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Questions from the Compute Express Link™ Exploring Coherent Memory and Innovative Use Cases Webinar


By: Kurt Lender, CXL Consortium MWG Co-Chair

I recently moderated the “Exploring Coherent Memory and Innovative Use Cases” webinar, during which we explored many topics.


These included:


  • How CXL technology maintains coherency between the CPU memory space and attached device memory

  • The methods by which CXL views memory components namely processors, cashing agents and systems

  • The many uses cases of CXL

  • We received great questions during the webinar but ran out of time to answer them all. We have provided answers to these questions below.


If you were unable to attend the live webinar, the full recording is available on BrightTalk and YouTube. Also, the presentation is downloadable from the resource library section of the CXL website. If would like information on future webinars, please register on the CXL Consortium BrightTalk channel.


CXL Cache Coherency

Q: Can a device use the CXL.cache interface without having any memory (or very little memory) on the device so it has access to the host cache?


Yes, this is a type 1 device. A type 1 device enables devices that use CXL.cache protocol on top of CXL.io.


Q: Is there a cache semantic for a Block Rd Modify Write atomic operation?


All accesses on CXL.cache are 64-byte granular. Atomicity is not guaranteed after 64 bytes.


Q: If there are multiple devices, can a device directly access and cache data in the memory of another device (not of the Host)?


Yes, assuming the requesting device targets memory in peer CXL devices, the peer device is a type 2 or type 3 (i.e., device has .mem protocol), and the requesting device is a type 1 or type 2 (has .cache protocol). The coherency is still performed by the home agent that is in the CPU. The memory need not be part of CPU.


Q: Can you show examples where a cacheline in “I” state in all peer caches, and the data reference is fetched from memory?




Q: Any option to enable/disable IO, memory or cache CXL?

CXL.io is mandatory, and we expect devices to have either CXL.mem and/or CXL.cache. (link to CXL 1.1 overview)


Q: Why is data not sent by the peer cache? Why does it have to come from memory controller?


In the CXL.cache protocol, data is given to the device from the Home Agent only. That data can come either from peer cache or memory controller. The device doesn’t need to know who sent the data.


Q: What happens when there are too many coherent requests from CXL devices to one Home Agent? Does Home agent become a bottleneck?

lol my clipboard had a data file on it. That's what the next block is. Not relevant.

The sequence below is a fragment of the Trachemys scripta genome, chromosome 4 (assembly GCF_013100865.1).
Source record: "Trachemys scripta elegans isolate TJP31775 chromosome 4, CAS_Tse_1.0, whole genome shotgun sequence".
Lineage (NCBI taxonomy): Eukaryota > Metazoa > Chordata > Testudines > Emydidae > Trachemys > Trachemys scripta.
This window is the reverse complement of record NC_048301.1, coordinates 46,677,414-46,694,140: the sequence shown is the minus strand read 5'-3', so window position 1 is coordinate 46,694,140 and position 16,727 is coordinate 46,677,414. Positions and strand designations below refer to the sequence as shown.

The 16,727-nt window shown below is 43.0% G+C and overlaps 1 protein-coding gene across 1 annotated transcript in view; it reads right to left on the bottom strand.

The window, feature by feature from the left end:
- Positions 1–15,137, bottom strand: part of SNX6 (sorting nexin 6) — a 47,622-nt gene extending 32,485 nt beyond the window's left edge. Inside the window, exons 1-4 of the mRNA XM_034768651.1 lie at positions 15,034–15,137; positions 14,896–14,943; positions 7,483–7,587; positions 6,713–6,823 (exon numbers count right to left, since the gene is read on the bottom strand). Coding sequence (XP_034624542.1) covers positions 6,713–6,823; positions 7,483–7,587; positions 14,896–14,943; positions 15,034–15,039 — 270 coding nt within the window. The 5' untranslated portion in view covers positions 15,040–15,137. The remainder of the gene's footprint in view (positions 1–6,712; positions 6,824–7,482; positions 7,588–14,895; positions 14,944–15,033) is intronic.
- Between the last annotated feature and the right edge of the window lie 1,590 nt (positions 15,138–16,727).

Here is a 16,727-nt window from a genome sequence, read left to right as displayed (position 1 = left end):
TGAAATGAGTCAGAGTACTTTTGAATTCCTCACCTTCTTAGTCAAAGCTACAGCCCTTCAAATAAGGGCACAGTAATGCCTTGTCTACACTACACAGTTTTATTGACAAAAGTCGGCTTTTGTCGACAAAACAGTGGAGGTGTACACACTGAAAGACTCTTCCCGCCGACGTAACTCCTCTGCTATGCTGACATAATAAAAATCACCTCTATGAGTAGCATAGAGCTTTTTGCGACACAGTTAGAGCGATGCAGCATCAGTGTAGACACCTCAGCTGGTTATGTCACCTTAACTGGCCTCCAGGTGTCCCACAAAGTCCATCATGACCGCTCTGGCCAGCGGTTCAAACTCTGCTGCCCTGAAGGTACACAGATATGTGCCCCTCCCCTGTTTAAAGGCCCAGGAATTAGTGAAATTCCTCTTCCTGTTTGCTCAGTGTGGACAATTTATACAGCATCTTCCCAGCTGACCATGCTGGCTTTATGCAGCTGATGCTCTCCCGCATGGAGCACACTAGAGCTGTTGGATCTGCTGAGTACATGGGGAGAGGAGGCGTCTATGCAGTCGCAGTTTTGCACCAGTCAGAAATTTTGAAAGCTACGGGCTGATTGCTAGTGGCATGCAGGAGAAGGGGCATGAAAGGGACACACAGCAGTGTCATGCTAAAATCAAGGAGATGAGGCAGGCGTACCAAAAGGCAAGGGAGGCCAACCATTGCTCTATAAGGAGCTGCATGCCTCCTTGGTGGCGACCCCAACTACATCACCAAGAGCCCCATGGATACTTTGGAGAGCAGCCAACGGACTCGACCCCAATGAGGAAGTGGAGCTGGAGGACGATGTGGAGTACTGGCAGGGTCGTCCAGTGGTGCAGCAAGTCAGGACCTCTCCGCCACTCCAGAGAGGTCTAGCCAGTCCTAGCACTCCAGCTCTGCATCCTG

There can be bandwidth bottlenecks in the system if you have many caches going through one memory controller or one home agent. CXL handles this by back pressuring the CXL host-to-device (H2D) request channel.


Q: So which home agent in this picture is responsible for resolving coherency?


  • For every cache line address, there is only one home agent responsible for that address/memory region.

  • Home Agents exist in CPUs.

  • Each home agent is responsible for one or more memory devices and/or memory regions.

  • The Home Agent works with the caching agent in the CPU to resolve the coherence conflicts.


Data Sharing between CPU and Accelerator or Accelerator and Accelerator

Q: In the context of the fact that CXL is targeting fine-grained data sharing, I want to know the potential advantage of CXL when using CXL type 2 devices, which is an accelerator. But, are there any workloads that can exploit that fine-grained sharing? Also, AI accelerators operate in Producer-consumer ordering, which is done well in PCIe DMA currently. Are there any workloads that require "a lot of" fine-grained data sharing?


PCIe is optimized for DMA and block data transfers, so producer/consumer ordering is the suitable mechanism for data consistency. A fine-grained synchronization using cachelines or cacheline-based is more efficient and does not require doorbells or interrupts which normally increase overhead of synchronization tasks and thereby latency.




Q: Should the GO-E and Data be an atomic operation? Why can’t they come separately?


GO-E messages are small messages which have an ordering requirement with other small messages. The larger Data payload message would be costly to implement as an ordered message. By sending them separately we avoid the need for ordering on the Data payload.